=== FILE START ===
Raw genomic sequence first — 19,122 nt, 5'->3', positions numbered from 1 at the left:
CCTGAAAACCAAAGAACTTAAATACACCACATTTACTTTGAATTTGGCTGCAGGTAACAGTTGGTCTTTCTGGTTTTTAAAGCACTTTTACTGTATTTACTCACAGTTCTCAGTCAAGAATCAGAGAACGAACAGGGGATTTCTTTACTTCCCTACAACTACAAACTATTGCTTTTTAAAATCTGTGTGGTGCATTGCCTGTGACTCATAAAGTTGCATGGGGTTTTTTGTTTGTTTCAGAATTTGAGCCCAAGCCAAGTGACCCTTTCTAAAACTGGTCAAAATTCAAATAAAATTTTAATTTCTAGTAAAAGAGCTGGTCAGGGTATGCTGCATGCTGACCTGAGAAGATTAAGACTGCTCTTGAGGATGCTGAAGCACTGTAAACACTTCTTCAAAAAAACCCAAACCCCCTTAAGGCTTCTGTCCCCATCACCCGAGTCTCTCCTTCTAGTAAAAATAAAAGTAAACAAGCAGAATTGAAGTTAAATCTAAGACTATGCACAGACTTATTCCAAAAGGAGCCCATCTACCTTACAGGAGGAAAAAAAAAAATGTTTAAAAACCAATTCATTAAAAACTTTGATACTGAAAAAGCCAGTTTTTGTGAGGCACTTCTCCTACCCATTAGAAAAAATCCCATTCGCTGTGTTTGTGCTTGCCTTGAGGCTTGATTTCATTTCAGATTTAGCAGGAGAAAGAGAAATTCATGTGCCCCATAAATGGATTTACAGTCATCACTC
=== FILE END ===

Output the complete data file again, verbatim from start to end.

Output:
Raw genomic sequence first — 19,122 nt, 5'->3', positions numbered from 1 at the left:
CCTGAAAACCAAAGAACTTAAATACACCACATTTACTTTGAATTTGGCTGCAGGTAACAGTTGGTCTTTCTGGTTTTTAAAGCACTTTTACTGTATTTACTCACAGTTCTCAGTCAAGAATCAGAGAACGAACAGGGGATTTCTTTACTTCCCTACAACTACAAACTATTGCTTTTTAAAATCTGTGTGGTGCATTGCCTGTGACTCATAAAGTTGCATGGGGTTTTTTGTTTGTTTCAGAATTTGAGCCCAAGCCAAGTGACCCTTTCTAAAACTGGTCAAAATTCAAATAAAATTTTAATTTCTAGTAAAAGAGCTGGTCAGGGTATGCTGCATGCTGACCTGAGAAGATTAAGACTGCTCTTGAGGATGCTGAAGCACTGTAAACACTTCTTCAAAAAAACCCAAACCCCCTTAAGGCTTCTGTCCCCATCACCCGAGTCTCTCCTTCTAGTAAAAATAAAAGTAAACAAGCAGAATTGAAGTTAAATCTAAGACTATGCACAGACTTATTCCAAAAGGAGCCCATCTACCTTACAGGAGGAAAAAAAAAAATGTTTAAAAACCAATTCATTAAAAACTTTGATACTGAAAAAGCCAGTTTTTGTGAGGCACTTCTCCTACCCATTAGAAAAAATCCCATTCGCTGTGTTTGTGCTTGCCTTGAGGCTTGATTTCATTTCAGATTTAGCAGGAGAAAGAGAAATTCATGTGCCCCATAAATGGATTTACAGTCATCACTC